Mel Lindauer wrote: Sat Jul 18, 2020 5:20 pm I saw a saying recently that I thought was cute and appropriate for this thread:
The trouble with retirement is that you never get a day off.
Funny, Mel. Of course....The flip side is that you have a lifetime off.
(going back to the glass of water and how full it is...)
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Re: What surprised you the most once you retired?

Post by protagonist »

Arabesque wrote: Sat Jul 18, 2020 11:06 am I think for many professors it’s not a matter of not knowing what to do, but a matter of not knowing what would be better to do. At 69, I actually still like 85% of my job. Covid creates some problems for me, and my university’s location isn’t ideal for family connections, but I might have worked into my 70s if I lived closer to family and was not restricted by Covid (travel and online teaching).

It takes so long to build a research empire that it’s hard to walk away. The job gets easier once the empire is built. All of those decades of hard work, and then it gets to be play and splash.
On some level I understand that. I really liked my job as well. There were things I definitely missed about my career when I retired at 55. I want to emphasize "missed"....past tense...it didn't last long. 12 years later I never look back or miss what was.

It's wonderful that you like 85% of your job. The question you are not answering (and one that may be impossible to answer if you don't take the plunge) is how much you will enjoy not having to do it. As with just about everything (investing, love, adventure, career choices), the potential reward is directly proportional to the potential risk. There are few absolute truths in the universe. That might be one of them.
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Re: What surprised you the most once you retired?

Post by Mel Lindauer »

protagonist wrote: Sat Jul 18, 2020 7:21 pm
Mel Lindauer wrote: Sat Jul 18, 2020 5:20 pm I saw a saying recently that I thought was cute and appropriate for this thread:
The trouble with retirement is that you never get a day off.
Funny, Mel. Of course....The flip side is that you have a lifetime off.
(going back to the glass of water and how full it is...)
Yep, it all depends on how you look at it. Is the glass half full or half empty?
Best Regards - Mel | | Semper Fi
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Watty
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Re: What surprised you the most once you retired?

Post by Watty »

protagonist wrote: Sat Jul 18, 2020 7:21 pm
Mel Lindauer wrote: Sat Jul 18, 2020 5:20 pm I saw a saying recently that I thought was cute and appropriate for this thread:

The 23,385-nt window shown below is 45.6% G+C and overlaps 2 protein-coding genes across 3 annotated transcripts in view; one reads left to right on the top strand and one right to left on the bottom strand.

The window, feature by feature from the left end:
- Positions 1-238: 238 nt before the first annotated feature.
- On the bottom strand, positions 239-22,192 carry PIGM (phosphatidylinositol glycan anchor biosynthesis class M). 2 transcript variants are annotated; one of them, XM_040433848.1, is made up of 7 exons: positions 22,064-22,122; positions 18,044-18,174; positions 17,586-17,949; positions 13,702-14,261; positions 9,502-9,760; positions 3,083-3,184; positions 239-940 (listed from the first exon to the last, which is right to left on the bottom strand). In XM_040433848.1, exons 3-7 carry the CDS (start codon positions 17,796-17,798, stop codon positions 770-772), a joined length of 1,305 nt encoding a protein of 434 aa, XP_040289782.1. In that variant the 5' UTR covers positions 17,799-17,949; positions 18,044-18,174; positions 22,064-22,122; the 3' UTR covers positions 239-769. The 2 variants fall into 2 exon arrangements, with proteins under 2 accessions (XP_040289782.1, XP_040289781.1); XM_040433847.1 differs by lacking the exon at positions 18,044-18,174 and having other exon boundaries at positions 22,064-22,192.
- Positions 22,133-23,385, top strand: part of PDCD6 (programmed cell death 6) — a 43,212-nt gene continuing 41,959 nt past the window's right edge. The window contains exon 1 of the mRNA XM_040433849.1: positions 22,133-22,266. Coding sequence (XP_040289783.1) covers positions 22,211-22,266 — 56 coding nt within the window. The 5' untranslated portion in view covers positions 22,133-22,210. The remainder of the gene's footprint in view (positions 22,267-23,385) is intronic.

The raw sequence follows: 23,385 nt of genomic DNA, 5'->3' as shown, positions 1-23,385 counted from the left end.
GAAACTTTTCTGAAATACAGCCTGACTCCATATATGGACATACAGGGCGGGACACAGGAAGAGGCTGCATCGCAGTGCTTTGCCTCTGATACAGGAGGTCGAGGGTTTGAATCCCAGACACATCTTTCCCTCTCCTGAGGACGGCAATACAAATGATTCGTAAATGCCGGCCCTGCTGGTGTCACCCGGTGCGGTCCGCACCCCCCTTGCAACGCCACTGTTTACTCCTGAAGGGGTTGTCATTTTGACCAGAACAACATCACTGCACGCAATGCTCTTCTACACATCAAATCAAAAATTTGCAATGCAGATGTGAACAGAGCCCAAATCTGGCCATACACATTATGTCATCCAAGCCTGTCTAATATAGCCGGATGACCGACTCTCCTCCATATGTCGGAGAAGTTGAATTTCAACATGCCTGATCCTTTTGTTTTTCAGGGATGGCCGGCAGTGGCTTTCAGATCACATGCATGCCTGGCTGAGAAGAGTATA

The trouble with retirement is that you never get a day off.
Funny, Mel. Of course....The flip side is that you have a lifetime off.
(going back to the glass of water and how full it is...)
My last day of work was on a Thursday. Someone thought that was a bit odd and asked me why I chose a Thursday to retire on.

I replied that I wanted to start my retirement with a three day weekend. :D
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Re: What surprised you the most once you retired?

Post by fastrock »

The many activities I did around the house and community were no longer needed. IOW, I did them for stress relief.

That I always drove 15-20mph over the speed limit, but after retirement, I'd look down an realized that I was now one of those who drove 5-10mph below the speed limit.

Ended up in ER following Sunday Mass bez the blood pressure meds I had been taking for 20 years was giving me heart attack symptoms due to low blood pressure.
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Re: What surprised you the most once you retired?

Post by JBTX »

AlohaJoe wrote: Thu Jul 16, 2020 9:50 pm
UpperNwGuy wrote: Thu Jul 16, 2020 7:26 pm — Lots of bogleheads post often during the 9-5 workday. Either they are retired, or they're reading the forum instead of working.
This is true for every single website. All the comments on Youtube videos are posted between 9-5. Same for all the comments on WSJ articles. All the Reddit posts. Etc etc etc. I live many, many timezones away from North America so the effect is very noticeable. If businesses actually blocked that kind of thing the internet as we know it would collapse, it is all massively (and somewhat unwillingly) subsidised by businesses. On the other hand, it isn't really that different than all the smoke breaks, coffee breaks, and water cooler conversations that happened pre-internet. People just don't actually work 8-hours solid.